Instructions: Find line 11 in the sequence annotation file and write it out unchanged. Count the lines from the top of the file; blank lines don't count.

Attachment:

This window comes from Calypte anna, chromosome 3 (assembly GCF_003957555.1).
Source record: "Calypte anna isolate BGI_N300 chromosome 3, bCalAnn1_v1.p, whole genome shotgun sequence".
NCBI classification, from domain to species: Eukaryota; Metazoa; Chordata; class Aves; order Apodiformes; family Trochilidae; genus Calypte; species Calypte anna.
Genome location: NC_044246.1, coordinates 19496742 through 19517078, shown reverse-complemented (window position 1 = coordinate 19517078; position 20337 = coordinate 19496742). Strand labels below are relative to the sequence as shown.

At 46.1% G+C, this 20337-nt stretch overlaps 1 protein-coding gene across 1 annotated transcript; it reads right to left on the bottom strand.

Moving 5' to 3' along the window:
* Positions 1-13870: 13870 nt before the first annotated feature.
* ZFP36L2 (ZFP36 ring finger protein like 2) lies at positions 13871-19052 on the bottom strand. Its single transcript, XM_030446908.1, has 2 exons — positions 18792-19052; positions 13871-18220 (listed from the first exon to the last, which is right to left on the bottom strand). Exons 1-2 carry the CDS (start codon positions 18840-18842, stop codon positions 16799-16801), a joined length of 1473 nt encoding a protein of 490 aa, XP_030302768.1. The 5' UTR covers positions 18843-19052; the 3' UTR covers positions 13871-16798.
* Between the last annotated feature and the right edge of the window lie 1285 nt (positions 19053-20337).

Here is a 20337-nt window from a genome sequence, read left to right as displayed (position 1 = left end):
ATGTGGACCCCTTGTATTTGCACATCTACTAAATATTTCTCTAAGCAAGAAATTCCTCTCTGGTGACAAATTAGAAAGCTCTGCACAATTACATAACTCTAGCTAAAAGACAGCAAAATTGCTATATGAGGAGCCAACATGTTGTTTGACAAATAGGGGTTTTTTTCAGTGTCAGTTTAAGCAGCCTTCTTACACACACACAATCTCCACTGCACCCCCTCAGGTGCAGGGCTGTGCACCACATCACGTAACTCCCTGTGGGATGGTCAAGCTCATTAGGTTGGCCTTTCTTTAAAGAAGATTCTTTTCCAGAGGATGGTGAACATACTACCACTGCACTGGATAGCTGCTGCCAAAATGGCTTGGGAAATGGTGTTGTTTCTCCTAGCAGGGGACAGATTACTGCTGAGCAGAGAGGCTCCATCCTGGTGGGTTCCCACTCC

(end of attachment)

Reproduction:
ATGTGGACCCCTTGTATTTGCACATCTACTAAATATTTCTCTAAGCAAGAAATTCCTCTCTGGTGACAAATTAGAAAGCTCTGCACAATTACATAACTCTAGCTAAAAGACAGCAAAATTGCTATATGAGGAGCCAACATGTTGTTTGACAAATAGGGGTTTTTTTCAGTGTCAGTTTAAGCAGCCTTCTTACACACACACAATCTCCACTGCACCCCCTCAGGTGCAGGGCTGTGCACCACATCACGTAACTCCCTGTGGGATGGTCAAGCTCATTAGGTTGGCCTTTCTTTAAAGAAGATTCTTTTCCAGAGGATGGTGAACATACTACCACTGCACTGGATAGCTGCTGCCAAAATGGCTTGGGAAATGGTGTTGTTTCTCCTAGCAGGGGACAGATTACTGCTGAGCAGAGAGGCTCCATCCTGGTGGGTTCCCACTCC